This may be a good option, since there will be no need to worry about the premiums of your friend or family member increasing, or affecting their future premiums if you have an accident. And with your own policy, you can start building up your own no-claims bonus.

Still, the alternative, becoming a named driver on the owner’s policy, has advantages too. You’ll get the full amount of cover they have paid for, and you’ll be able to drive their car every time you need a lesson.

On cost, the named driver approach may work out cheaper, though this will vary according to individual circumstances.

 

How can learner drivers get cheap car insurance?

The good news is that taking out car insurance while you still only have a provisional driving license may cost less than you expect.

Insurers know you’re inexperienced, but they also take into account the fact that you’ll always be accompanied by a fully-qualified driver.

1. Shop around

Once you've got your provisional license and know what vehicle you're going to drive, run quotes on one or more comparison sites.

Running searchers for quotes where you pay monthly may result in insurers viewing your credit file, but it won't affect your credit rating.

Find our tips for using comparison sites in our guide to cheap car insurance.

Steer clear of unusually cheap offers through social media, which could be a 'ghost broker' scam.

2. Consider insurers with restrictions

You could be offered a lower premium if you agree to certain conditions, such as only driving within certain hours or limiting your mileage.

Once you qualify, you may be able to get cheaper car insurance through insurers that use telematics to track your driving. Find out more in our guide to 'black box' car insurance.

3. Increase your excess

Increasing your voluntary excess - how much of a claim you'll pay yourself - but make sure you could afford the excess if you had to claim.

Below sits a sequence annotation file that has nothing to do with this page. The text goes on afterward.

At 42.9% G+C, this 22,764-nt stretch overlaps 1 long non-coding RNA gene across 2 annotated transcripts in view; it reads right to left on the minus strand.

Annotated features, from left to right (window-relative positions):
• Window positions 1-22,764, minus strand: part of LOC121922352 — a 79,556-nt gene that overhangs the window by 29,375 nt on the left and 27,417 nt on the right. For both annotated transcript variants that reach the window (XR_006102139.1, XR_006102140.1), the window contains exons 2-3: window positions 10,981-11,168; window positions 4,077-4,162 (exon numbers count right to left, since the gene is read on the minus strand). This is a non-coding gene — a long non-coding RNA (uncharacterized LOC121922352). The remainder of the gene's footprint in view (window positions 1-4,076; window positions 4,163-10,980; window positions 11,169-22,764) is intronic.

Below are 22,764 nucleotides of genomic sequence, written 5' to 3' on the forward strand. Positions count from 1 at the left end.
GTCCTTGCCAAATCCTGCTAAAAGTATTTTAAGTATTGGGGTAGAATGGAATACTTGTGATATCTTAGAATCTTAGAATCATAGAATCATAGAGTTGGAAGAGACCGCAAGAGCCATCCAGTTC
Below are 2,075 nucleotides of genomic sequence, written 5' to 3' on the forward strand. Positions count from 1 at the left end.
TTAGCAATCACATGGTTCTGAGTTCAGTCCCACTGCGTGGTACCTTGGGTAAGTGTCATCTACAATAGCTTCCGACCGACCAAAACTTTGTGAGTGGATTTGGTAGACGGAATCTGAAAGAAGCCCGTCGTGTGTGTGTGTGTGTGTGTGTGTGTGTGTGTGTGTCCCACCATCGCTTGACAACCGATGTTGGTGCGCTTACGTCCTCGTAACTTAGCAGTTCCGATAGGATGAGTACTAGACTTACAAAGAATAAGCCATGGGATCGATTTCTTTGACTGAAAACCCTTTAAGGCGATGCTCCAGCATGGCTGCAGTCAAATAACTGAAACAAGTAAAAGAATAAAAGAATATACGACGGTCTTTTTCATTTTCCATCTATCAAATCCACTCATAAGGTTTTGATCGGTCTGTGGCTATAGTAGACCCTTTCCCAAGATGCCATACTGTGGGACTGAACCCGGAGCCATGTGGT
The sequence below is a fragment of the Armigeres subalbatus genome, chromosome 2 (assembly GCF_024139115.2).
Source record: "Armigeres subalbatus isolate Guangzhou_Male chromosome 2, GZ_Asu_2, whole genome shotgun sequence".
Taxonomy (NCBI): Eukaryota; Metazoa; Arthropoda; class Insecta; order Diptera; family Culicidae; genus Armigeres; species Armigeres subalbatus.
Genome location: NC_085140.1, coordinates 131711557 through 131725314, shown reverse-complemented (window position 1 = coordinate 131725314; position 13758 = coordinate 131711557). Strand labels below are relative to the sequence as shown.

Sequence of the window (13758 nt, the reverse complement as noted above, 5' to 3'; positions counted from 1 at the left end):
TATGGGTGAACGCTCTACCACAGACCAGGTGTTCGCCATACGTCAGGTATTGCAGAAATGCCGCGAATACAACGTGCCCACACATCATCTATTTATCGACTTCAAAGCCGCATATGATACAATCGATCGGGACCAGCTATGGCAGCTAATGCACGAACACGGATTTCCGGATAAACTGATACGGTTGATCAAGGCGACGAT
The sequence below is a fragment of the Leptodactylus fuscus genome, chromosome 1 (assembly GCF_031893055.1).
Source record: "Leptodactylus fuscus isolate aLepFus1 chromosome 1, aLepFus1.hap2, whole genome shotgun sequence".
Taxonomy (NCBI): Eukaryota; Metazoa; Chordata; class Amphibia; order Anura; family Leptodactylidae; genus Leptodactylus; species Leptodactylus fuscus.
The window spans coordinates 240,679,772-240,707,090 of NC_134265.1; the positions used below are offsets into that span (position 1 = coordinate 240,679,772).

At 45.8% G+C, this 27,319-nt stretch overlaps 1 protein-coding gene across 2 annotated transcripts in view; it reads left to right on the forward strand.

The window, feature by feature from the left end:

4. Add an experienced named driver

If you have your own car, adding an experienced named driver could bring your premiums down - though they will actually need to drive the car occasionally.

5. Don't assume comprehensive cover is more expensive

It's worth running quotes for both third party and comprehensive cover, but you may find comprehensive cover to be cheaper. This is because insurers associate third party customers with higher levels or risks and sometimes charge them more.

Price comparison service MoneySuperMarket says the average comprehensive learner driver policy cost £310 in 2021, against £317 for the average third-party policy.

Beware 'fronting'

Don't become a named driver on someone's policy if you are likely to drive the car more than they do, or you own the car yourself.

This is known as 'fronting' and is considered fraud. You or they could have your insurance claim denied, policy cancelled and even face prosecution, leading to a criminal record. 

This can also make it difficult for both of you to get insured in the future.

Temporary learner driver car insurance

Car insurance is typically sold on an annual basis, but you can also buy cover for shorter periods – typically, anything from a day to a few months.

When you’re learning to drive, this could be a good option. You could buy insurance as and when you need it for practice sessions, or just for as long as you expect it to take to pass your test.

This approach can save you money, but temporary cover is more expensive than an annual policy, so the more of it you buy, the less chance there will be of netting a saving.

If you’re doing a lot of practice, or planning on taking your time before applying for your test, an annual policy might be more economic.

If you do go for an annual policy, remember that your learner driver insurance is no longer valid once you’ve passed your test. You’ll need to speak to your insurer about standard cover.

This is one potential disadvantage of an annual learner policy – your insurer may not be the most competitive provider when you need a standard policy, but it may demand cancellation fees before you move on.